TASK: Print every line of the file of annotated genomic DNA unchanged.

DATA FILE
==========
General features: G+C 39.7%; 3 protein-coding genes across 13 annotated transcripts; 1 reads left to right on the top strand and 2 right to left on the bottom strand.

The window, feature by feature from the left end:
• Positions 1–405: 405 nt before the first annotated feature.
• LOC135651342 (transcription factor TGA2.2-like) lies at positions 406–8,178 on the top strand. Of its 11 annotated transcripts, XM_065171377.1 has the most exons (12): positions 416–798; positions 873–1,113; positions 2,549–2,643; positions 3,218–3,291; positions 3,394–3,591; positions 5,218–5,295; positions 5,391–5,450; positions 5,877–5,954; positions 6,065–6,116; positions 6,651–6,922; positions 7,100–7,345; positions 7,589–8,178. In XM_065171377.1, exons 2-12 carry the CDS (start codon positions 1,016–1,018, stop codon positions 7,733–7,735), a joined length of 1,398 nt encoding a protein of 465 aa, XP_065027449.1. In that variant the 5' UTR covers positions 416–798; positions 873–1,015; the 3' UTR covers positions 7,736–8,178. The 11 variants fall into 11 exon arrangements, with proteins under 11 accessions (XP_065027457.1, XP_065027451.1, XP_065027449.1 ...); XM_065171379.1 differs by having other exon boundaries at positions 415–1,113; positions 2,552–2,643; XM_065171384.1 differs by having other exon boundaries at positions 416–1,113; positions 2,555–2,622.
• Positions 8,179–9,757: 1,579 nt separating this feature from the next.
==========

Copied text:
General features: G+C 39.7%; 3 protein-coding genes across 13 annotated transcripts; 1 reads left to right on the top strand and 2 right to left on the bottom strand.

The window, feature by feature from the left end:
• Positions 1–405: 405 nt before the first annotated feature.
• LOC135651342 (transcription factor TGA2.2-like) lies at positions 406–8,178 on the top strand. Of its 11 annotated transcripts, XM_065171377.1 has the most exons (12): positions 416–798; positions 873–1,113; positions 2,549–2,643; positions 3,218–3,291; positions 3,394–3,591; positions 5,218–5,295; positions 5,391–5,450; positions 5,877–5,954; positions 6,065–6,116; positions 6,651–6,922; positions 7,100–7,345; positions 7,589–8,178. In XM_065171377.1, exons 2-12 carry the CDS (start codon positions 1,016–1,018, stop codon positions 7,733–7,735), a joined length of 1,398 nt encoding a protein of 465 aa, XP_065027449.1. In that variant the 5' UTR covers positions 416–798; positions 873–1,015; the 3' UTR covers positions 7,736–8,178. The 11 variants fall into 11 exon arrangements, with proteins under 11 accessions (XP_065027457.1, XP_065027451.1, XP_065027449.1 ...); XM_065171379.1 differs by having other exon boundaries at positions 415–1,113; positions 2,552–2,643; XM_065171384.1 differs by having other exon boundaries at positions 416–1,113; positions 2,555–2,622.
• Positions 8,179–9,757: 1,579 nt separating this feature from the next.